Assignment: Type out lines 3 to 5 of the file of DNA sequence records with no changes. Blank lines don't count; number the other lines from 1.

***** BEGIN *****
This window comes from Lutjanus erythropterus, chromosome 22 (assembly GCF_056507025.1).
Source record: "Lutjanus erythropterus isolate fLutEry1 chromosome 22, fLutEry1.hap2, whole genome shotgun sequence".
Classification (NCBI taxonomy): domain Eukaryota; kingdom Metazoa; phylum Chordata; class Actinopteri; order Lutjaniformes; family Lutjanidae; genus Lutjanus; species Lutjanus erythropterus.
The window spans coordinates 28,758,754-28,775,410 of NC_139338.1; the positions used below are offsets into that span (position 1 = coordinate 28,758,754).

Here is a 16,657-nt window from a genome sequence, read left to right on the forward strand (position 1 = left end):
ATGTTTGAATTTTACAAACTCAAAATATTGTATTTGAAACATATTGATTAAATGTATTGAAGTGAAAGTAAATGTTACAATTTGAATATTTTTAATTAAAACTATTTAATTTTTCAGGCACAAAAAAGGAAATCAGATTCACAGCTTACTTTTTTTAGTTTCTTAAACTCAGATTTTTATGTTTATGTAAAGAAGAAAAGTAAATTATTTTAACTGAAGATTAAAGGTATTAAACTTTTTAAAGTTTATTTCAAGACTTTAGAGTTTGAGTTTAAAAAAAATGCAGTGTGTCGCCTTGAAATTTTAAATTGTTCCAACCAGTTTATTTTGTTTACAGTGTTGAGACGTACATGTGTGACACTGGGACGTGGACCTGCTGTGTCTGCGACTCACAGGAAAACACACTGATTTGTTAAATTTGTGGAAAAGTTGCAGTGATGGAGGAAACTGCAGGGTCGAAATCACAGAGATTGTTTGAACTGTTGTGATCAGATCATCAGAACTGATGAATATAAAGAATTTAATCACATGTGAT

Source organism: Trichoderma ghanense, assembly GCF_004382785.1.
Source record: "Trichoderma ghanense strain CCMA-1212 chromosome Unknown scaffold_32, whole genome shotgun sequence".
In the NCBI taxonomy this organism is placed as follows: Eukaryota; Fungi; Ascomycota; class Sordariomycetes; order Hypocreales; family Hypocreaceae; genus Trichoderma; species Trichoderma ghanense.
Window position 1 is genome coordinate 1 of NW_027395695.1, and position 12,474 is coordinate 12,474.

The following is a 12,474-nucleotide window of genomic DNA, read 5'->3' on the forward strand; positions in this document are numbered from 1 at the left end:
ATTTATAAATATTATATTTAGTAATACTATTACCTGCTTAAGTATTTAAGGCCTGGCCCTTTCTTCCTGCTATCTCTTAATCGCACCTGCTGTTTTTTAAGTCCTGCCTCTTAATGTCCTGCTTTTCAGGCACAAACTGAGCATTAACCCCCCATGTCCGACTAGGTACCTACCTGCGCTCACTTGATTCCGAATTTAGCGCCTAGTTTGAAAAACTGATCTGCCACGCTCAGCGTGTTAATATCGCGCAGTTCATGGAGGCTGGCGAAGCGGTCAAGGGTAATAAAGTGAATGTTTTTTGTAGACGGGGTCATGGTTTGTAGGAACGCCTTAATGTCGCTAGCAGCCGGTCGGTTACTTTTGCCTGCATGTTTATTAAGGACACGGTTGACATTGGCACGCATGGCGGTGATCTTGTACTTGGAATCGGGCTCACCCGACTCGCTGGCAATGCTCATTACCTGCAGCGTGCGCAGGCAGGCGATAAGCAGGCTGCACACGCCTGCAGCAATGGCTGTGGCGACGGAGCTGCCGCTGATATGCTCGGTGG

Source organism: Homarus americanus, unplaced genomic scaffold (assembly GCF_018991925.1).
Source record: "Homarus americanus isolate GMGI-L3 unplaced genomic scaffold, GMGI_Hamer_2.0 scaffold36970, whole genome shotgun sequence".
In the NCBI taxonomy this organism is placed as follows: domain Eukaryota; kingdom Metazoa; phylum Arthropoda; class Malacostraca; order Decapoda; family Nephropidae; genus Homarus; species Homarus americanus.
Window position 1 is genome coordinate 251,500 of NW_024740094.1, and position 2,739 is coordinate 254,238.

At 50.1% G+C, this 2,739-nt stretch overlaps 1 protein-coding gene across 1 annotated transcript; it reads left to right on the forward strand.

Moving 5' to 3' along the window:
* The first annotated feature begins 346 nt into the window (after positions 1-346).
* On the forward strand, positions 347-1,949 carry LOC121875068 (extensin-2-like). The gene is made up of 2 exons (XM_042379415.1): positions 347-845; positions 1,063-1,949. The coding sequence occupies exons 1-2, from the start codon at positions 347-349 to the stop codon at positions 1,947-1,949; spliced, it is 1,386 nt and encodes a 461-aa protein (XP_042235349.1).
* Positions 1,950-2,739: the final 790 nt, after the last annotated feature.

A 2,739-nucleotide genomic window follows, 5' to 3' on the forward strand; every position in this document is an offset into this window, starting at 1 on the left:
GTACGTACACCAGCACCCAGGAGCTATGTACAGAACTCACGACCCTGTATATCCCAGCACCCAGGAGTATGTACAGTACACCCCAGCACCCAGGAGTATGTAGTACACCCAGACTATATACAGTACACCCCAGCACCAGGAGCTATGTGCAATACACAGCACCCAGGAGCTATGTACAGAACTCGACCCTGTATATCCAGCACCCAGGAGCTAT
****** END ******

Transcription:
Classification (NCBI taxonomy): domain Eukaryota; kingdom Metazoa; phylum Chordata; class Actinopteri; order Lutjaniformes; family Lutjanidae; genus Lutjanus; species Lutjanus erythropterus.
The window spans coordinates 28,758,754-28,775,410 of NC_139338.1; the positions used below are offsets into that span (position 1 = coordinate 28,758,754).

Here is a 16,657-nt window from a genome sequence, read left to right on the forward strand (position 1 = left end):